16. Eric 07:04am, 09/20/2016

    raxman…Not a Floyd fan but he definitely should be considered for a top 10 all-time P4P slot in my opinion. However, I would not rate him above people like Ray Robinson, Henry Armstrong, Harry Greb, Mickey Walker, Bob Fitzsimmons, Roberto Duran, Ray Leonard, or Roy Jones Jr., in P4P rankings. That 49-0 “record” is the most overrated record in boxing in my opinion. It would be hard for me to imagine Floyd beating a Robinson or Leonard at 147lbs, Duran at 135lbs, or even a FOCUSED, in shape Duran at 147-154lbs.

  17. Eric 05:58am, 09/20/2016

    Floyd was a great fighter but I can’t imagine Floyd fighting with a fractured eye socket. If I remember right, wasn’t that the reason the Canadian ironman, George Chuvalo, could not continue against Joe Frazier? There does seem to be a lot of hate coming from the “brothers” regarding Golovkin, of course that is just par for the course when it comes to guys like Hopkins & “Pretty Boy.” Anyhow, a boxing match isn’t worth risking losing your vision in one eye. Stopping the bout was the right thing to do.

  18. raxman 05:56am, 09/20/2016

    Robert, I can’t believe someone with your knowledge of the sport would make as foolish a comment as the one you make re Floyd and risks. 
    You’re obviously falling into the trap that so many have by including Floyd’s often horrid personality in your judgement.
    Lets judge Mayweather Jnr only on his career in the ring. His first 31 fights were at super feather and lightweight. On its own that’s a good career spanning 2 weight classes. a handful of fights at 140 gave him a title in his 3rd weight class - that’s becoming a very good career.
    now for a guys his size moving into a 4th weight class is the first risk he took. most good fighters can’t conquer 4 weight classes. Its why for a time before wbo was rated it was rarely accomplished - arguello and fenech are two who spring to mind as great fighters who came up short

    when looking at floyds career at 147 and above we must appreciate where he started. when we look at the likes of Ray Leonard and Tommy Hearns we think of them first and foremost at there natural weight. in their case 147. in Duran’s lightweight.
    Its totally acceptable that a fighter could grow from a super featherweight, through light weight and into jnr welter and fit into the third weight class comfortably but, and particularly in floyds case when fighting in a fourth and fifth class youre always going to be disadvantaged (as proven recently by khan and brooks, you can put on the weight but its not as easy to gain the strength)
    obviously there is more to risks in the sport of boxing than moving weight classes but its the risk of moving up in weight that Floyd is pushing GGG on. There isn’t the big fights at 160 for Golovkin that exist 2 weight classes north. At light heavy there are 3 fighters who all rate as pound 4 pound Ward, Kovalev and Stevenson. Their size alone presents a risk for GGG, but I for one think he’d beat all three of them - at least he’d certainly have a chance. Ward would be the biggest challenge as the other two he could probably out box, Ward however doesn’t have the power of the other two so that alone gives GGG an even money chance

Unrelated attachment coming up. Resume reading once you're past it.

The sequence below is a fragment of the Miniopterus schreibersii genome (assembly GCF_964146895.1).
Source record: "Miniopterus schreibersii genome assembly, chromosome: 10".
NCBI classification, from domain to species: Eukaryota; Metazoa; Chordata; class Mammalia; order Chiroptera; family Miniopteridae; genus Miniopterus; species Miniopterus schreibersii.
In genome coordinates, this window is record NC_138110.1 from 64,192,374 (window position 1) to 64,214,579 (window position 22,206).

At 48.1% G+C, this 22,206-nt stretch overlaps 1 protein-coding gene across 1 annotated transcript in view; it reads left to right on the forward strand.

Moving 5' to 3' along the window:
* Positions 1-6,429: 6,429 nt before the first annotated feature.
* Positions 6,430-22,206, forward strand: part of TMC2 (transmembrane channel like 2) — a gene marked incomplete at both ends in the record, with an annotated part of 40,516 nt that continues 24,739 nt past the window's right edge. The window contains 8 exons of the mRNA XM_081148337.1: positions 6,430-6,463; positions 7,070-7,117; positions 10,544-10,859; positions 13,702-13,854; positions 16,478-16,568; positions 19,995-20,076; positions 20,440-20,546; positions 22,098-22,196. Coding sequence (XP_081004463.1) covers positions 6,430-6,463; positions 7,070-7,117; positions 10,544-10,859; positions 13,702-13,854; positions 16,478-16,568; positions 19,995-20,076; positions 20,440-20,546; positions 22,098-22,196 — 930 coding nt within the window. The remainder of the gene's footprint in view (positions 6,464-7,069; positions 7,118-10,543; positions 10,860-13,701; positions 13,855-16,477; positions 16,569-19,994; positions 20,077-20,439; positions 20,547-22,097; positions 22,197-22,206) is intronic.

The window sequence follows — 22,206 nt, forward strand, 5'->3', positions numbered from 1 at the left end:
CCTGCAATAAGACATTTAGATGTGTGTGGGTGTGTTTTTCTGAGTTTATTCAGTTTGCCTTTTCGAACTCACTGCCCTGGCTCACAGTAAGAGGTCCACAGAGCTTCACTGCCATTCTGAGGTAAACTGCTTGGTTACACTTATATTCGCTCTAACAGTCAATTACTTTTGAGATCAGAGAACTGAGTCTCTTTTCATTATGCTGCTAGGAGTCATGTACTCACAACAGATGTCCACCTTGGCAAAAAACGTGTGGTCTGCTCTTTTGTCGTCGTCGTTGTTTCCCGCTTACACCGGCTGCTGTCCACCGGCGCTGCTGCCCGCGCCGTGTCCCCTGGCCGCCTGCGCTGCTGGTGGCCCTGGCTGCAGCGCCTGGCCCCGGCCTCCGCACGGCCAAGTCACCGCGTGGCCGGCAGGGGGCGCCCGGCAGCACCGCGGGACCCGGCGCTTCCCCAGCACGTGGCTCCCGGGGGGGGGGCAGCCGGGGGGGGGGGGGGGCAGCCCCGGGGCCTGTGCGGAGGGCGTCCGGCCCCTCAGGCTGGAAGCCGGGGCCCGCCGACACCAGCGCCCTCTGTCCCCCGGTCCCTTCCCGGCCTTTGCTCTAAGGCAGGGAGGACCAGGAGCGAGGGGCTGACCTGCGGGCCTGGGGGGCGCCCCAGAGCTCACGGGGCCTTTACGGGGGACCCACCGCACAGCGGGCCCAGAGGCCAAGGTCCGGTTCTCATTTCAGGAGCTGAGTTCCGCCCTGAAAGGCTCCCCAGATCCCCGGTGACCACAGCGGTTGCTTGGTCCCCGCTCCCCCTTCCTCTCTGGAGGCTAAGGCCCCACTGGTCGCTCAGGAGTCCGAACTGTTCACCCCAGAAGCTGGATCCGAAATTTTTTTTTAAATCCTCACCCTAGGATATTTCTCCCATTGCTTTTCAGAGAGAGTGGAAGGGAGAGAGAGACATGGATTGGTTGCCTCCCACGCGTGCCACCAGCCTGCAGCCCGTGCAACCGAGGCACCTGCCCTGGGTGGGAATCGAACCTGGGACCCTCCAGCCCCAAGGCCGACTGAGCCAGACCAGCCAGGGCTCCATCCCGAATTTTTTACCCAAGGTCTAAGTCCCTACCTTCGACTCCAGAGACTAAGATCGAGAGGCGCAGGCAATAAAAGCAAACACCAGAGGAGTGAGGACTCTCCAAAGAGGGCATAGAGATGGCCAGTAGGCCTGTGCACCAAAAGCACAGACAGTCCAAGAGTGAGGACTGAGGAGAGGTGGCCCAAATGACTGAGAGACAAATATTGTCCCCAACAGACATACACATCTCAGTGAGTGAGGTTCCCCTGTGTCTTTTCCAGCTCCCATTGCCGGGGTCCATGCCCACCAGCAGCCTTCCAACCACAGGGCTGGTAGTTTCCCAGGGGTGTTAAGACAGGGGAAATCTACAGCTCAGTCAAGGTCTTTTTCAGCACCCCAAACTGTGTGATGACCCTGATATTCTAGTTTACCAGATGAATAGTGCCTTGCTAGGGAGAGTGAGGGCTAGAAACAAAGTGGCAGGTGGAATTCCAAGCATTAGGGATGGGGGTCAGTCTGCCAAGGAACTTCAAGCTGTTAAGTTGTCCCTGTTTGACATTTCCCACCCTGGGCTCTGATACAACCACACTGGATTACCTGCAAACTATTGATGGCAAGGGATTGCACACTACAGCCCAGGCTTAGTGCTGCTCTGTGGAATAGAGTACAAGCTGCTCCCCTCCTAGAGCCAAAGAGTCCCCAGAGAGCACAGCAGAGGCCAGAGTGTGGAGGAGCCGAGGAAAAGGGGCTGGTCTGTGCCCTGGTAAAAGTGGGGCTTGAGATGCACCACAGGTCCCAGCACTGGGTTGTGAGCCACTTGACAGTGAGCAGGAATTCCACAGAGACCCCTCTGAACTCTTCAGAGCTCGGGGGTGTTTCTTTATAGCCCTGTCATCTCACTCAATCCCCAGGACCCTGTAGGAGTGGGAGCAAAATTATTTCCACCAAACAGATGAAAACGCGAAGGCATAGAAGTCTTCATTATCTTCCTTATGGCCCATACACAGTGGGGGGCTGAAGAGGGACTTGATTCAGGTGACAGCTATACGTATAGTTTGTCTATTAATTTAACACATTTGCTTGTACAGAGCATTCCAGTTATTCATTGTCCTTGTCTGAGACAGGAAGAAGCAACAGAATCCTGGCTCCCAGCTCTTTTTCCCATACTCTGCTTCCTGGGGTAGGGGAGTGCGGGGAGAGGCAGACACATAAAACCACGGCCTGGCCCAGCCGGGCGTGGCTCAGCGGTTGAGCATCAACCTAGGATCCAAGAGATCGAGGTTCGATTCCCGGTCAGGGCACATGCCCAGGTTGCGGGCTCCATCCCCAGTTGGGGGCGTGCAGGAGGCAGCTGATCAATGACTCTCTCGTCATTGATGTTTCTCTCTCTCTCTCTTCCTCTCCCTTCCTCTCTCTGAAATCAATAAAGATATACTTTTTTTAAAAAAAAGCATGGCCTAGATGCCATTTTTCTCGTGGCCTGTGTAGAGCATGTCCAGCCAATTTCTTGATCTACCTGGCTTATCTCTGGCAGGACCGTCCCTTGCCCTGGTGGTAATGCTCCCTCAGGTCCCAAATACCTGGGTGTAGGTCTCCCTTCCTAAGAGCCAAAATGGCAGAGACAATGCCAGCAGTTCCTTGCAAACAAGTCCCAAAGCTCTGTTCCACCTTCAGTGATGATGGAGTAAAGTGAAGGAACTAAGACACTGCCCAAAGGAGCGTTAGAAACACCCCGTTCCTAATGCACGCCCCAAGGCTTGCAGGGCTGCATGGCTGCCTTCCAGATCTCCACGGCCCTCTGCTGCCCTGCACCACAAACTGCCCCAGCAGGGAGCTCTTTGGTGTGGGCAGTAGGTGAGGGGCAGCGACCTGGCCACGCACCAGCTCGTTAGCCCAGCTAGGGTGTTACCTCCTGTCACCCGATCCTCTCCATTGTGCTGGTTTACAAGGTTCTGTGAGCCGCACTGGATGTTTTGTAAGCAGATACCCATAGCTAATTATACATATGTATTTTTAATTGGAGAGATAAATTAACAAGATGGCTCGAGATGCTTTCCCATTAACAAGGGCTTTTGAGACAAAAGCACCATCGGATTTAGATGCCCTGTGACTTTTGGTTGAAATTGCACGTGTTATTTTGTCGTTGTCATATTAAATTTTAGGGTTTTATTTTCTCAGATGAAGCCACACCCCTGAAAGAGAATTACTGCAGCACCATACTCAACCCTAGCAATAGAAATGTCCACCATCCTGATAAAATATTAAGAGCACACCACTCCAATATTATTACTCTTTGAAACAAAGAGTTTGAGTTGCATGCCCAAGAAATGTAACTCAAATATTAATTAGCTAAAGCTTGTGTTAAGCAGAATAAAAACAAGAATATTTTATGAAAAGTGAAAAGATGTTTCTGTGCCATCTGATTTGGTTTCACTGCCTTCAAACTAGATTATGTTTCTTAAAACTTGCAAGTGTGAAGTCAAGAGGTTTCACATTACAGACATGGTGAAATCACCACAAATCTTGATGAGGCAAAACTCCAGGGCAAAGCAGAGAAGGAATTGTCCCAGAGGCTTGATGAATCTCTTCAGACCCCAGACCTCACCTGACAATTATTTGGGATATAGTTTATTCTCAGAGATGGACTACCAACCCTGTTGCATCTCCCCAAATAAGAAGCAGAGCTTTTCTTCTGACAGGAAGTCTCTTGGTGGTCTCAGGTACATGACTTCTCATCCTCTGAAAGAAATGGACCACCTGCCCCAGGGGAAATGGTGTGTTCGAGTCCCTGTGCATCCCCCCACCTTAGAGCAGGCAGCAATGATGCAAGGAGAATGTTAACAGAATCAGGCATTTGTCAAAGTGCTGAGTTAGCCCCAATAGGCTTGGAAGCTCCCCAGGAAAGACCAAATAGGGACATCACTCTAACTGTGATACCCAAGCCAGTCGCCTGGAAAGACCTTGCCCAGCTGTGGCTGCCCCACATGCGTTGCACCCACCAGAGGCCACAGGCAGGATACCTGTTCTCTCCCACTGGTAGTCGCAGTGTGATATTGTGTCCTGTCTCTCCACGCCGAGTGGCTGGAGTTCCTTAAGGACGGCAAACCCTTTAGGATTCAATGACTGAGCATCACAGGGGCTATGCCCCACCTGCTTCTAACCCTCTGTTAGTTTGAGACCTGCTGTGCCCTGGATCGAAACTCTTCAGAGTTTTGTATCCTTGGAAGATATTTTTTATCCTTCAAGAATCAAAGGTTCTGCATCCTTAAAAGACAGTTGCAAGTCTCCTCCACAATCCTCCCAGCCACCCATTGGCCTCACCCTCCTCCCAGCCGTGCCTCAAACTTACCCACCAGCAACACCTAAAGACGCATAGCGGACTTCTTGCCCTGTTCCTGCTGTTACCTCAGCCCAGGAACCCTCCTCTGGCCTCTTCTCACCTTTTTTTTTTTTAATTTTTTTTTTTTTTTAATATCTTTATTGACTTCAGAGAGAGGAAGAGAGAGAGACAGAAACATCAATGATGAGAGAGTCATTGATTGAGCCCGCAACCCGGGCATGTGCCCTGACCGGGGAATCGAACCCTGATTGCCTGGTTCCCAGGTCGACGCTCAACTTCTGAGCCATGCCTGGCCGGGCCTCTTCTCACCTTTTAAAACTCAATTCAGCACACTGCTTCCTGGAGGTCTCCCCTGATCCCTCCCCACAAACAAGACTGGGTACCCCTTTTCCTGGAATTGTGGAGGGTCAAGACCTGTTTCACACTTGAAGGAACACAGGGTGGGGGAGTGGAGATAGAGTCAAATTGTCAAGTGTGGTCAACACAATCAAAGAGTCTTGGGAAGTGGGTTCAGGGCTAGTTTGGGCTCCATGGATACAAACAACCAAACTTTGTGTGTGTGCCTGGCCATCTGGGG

Every fight Mayweather had at 147 and above constituted a risk on some level. and fighting Oscar at 154 capped off a first half career that gave him a fifth title and had he called it quits right then and there, would have to have been considered in the top 10 fighters of his era. coming back and fighting the quality of opponents he did in his last 11 fights must put him at the top with Pacquiao as to the greatest of his era - and that’s how you have to compare fighters, to evaluate greatness, by dividing them into the era in which they fought; this is how I’d split eras -

    Pre tv and early tv - so you’ve got the pioneers up to the time of Ray Robinson etc, then
    TV and early PPV (aka closed circuit) here you have Ali and into the four kings era, then
    The modern era of 2 fights per year and PPV extravaganzas - who in that era is greater than Mayweather Jnr - leaving out all the titles he won, and big gates, there is one statistic that must be always considered and cannot be argued for truth and substance:
    against former or current world title holders he is 24-0 - that’s nearly half his fights. this means he fought 24 guys who ranged from good to very very good and some even great - now that’s taking risks (FYI - in the same stat category Pacquiao is 21-5-2, so those guys are at the top with only Floyds win separating them at #1 & #2)

  19. Irish Frankie Crawford Beat Saijo aka Gimpel 03:17am, 09/20/2016

    If GGG were black Floyd would be just be fine with the whole thing and yes it’s just that simple. This is not a running and jumping sport and yes it’s just that simple too. While quick twitch muscle fibers and testosterone levels are extremely important here, think Errol Spence,  the intangibles like a tolerance for pain and a disregard for one’s personal safety play a very big role in who excels in this sport. Who knows, maybe GGGs physical makeup and gene history as a decendant of Turks and Mongols just make him more suitable for success in this sport than even Mayweather. It certainly enables GGG to hit twice as hard as Floyd which is another factor not entirely determined by muscle fibers and high T. All of this must be so confusing for Floyd.